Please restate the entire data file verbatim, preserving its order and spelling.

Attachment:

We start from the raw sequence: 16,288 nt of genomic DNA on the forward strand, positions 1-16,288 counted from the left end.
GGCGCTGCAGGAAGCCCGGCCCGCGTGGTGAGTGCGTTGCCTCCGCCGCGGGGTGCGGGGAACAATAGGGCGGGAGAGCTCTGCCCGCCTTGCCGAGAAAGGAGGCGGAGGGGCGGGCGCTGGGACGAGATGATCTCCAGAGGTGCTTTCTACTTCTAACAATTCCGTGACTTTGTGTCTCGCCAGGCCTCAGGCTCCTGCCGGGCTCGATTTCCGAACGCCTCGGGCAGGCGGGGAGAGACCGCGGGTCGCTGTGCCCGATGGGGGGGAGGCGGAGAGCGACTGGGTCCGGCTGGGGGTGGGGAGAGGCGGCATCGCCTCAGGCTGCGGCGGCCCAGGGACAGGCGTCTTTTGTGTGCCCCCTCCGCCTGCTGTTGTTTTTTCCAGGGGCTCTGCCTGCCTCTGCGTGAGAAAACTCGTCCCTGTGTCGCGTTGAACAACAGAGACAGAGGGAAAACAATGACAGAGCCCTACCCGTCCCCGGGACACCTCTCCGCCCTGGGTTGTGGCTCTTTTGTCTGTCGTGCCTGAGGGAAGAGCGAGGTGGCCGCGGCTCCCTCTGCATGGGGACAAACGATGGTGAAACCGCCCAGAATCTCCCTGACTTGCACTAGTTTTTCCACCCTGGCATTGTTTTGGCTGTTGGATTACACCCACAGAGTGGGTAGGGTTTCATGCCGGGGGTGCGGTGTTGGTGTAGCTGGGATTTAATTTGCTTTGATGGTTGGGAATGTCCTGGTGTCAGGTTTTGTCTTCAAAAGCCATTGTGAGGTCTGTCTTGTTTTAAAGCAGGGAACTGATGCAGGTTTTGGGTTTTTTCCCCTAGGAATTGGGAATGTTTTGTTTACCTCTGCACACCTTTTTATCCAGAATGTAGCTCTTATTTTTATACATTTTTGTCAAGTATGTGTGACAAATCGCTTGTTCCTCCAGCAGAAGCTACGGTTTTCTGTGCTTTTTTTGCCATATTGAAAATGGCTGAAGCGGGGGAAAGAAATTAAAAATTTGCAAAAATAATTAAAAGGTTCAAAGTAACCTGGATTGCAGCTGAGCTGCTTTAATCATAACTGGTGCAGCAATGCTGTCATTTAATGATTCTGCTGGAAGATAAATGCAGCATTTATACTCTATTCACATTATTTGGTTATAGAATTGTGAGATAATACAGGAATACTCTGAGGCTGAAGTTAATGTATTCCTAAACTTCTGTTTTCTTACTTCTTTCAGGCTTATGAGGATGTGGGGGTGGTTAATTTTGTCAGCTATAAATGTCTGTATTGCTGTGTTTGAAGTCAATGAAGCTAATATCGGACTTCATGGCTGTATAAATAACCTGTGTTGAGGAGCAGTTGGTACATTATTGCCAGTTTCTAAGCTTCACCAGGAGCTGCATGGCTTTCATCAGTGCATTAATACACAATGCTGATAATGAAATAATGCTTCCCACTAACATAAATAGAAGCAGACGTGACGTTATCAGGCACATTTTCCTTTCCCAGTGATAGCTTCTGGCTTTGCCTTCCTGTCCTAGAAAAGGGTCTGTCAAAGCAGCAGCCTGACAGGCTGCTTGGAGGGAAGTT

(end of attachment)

We start from the raw sequence: 16,288 nt of genomic DNA on the forward strand, positions 1-16,288 counted from the left end.
GGCGCTGCAGGAAGCCCGGCCCGCGTGGTGAGTGCGTTGCCTCCGCCGCGGGGTGCGGGGAACAATAGGGCGGGAGAGCTCTGCCCGCCTTGCCGAGAAAGGAGGCGGAGGGGCGGGCGCTGGGACGAGATGATCTCCAGAGGTGCTTTCTACTTCTAACAATTCCGTGACTTTGTGTCTCGCCAGGCCTCAGGCTCCTGCCGGGCTCGATTTCCGAACGCCTCGGGCAGGCGGGGAGAGACCGCGGGTCGCTGTGCCCGATGGGGGGGAGGCGGAGAGCGACTGGGTCCGGCTGGGGGTGGGGAGAGGCGGCATCGCCTCAGGCTGCGGCGGCCCAGGGACAGGCGTCTTTTGTGTGCCCCCTCCGCCTGCTGTTGTTTTTTCCAGGGGCTCTGCCTGCCTCTGCGTGAGAAAACTCGTCCCTGTGTCGCGTTGAACAACAGAGACAGAGGGAAAACAATGACAGAGCCCTACCCGTCCCCGGGACACCTCTCCGCCCTGGGTTGTGGCTCTTTTGTCTGTCGTGCCTGAGGGAAGAGCGAGGTGGCCGCGGCTCCCTCTGCATGGGGACAAACGATGGTGAAACCGCCCAGAATCTCCCTGACTTGCACTAGTTTTTCCACCCTGGCATTGTTTTGGCTGTTGGATTACACCCACAGAGTGGGTAGGGTTTCATGCCGGGGGTGCGGTGTTGGTGTAGCTGGGATTTAATTTGCTTTGATGGTTGGGAATGTCCTGGTGTCAGGTTTTGTCTTCAAAAGCCATTGTGAGGTCTGTCTTGTTTTAAAGCAGGGAACTGATGCAGGTTTTGGGTTTTTTCCCCTAGGAATTGGGAATGTTTTGTTTACCTCTGCACACCTTTTTATCCAGAATGTAGCTCTTATTTTTATACATTTTTGTCAAGTATGTGTGACAAATCGCTTGTTCCTCCAGCAGAAGCTACGGTTTTCTGTGCTTTTTTTGCCATATTGAAAATGGCTGAAGCGGGGGAAAGAAATTAAAAATTTGCAAAAATAATTAAAAGGTTCAAAGTAACCTGGATTGCAGCTGAGCTGCTTTAATCATAACTGGTGCAGCAATGCTGTCATTTAATGATTCTGCTGGAAGATAAATGCAGCATTTATACTCTATTCACATTATTTGGTTATAGAATTGTGAGATAATACAGGAATACTCTGAGGCTGAAGTTAATGTATTCCTAAACTTCTGTTTTCTTACTTCTTTCAGGCTTATGAGGATGTGGGGGTGGTTAATTTTGTCAGCTATAAATGTCTGTATTGCTGTGTTTGAAGTCAATGAAGCTAATATCGGACTTCATGGCTGTATAAATAACCTGTGTTGAGGAGCAGTTGGTACATTATTGCCAGTTTCTAAGCTTCACCAGGAGCTGCATGGCTTTCATCAGTGCATTAATACACAATGCTGATAATGAAATAATGCTTCCCACTAACATAAATAGAAGCAGACGTGACGTTATCAGGCACATTTTCCTTTCCCAGTGATAGCTTCTGGCTTTGCCTTCCTGTCCTAGAAAAGGGTCTGTCAAAGCAGCAGCCTGACAGGCTGCTTGGAGGGAAGTT